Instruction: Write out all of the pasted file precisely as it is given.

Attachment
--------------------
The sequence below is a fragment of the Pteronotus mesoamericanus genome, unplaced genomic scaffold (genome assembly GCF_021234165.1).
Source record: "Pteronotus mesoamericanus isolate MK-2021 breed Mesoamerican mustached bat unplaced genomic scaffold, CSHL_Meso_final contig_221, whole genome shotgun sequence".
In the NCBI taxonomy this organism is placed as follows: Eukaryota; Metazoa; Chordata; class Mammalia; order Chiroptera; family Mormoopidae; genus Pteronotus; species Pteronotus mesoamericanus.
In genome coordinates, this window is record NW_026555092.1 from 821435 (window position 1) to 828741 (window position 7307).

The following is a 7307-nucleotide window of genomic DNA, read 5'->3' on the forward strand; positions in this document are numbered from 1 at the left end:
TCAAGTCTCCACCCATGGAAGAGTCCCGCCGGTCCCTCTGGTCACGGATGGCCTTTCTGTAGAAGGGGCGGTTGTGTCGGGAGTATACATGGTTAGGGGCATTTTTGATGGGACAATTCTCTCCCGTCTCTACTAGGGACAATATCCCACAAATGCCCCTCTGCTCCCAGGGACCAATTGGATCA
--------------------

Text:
The sequence below is a fragment of the Pteronotus mesoamericanus genome, unplaced genomic scaffold (genome assembly GCF_021234165.1).
Source record: "Pteronotus mesoamericanus isolate MK-2021 breed Mesoamerican mustached bat unplaced genomic scaffold, CSHL_Meso_final contig_221, whole genome shotgun sequence".
In the NCBI taxonomy this organism is placed as follows: Eukaryota; Metazoa; Chordata; class Mammalia; order Chiroptera; family Mormoopidae; genus Pteronotus; species Pteronotus mesoamericanus.
In genome coordinates, this window is record NW_026555092.1 from 821435 (window position 1) to 828741 (window position 7307).

The following is a 7307-nucleotide window of genomic DNA, read 5'->3' on the forward strand; positions in this document are numbered from 1 at the left end:
TCAAGTCTCCACCCATGGAAGAGTCCCGCCGGTCCCTCTGGTCACGGATGGCCTTTCTGTAGAAGGGGCGGTTGTGTCGGGAGTATACATGGTTAGGGGCATTTTTGATGGGACAATTCTCTCCCGTCTCTACTAGGGACAATATCCCACAAATGCCCCTCTGCTCCCAGGGACCAATTGGATCA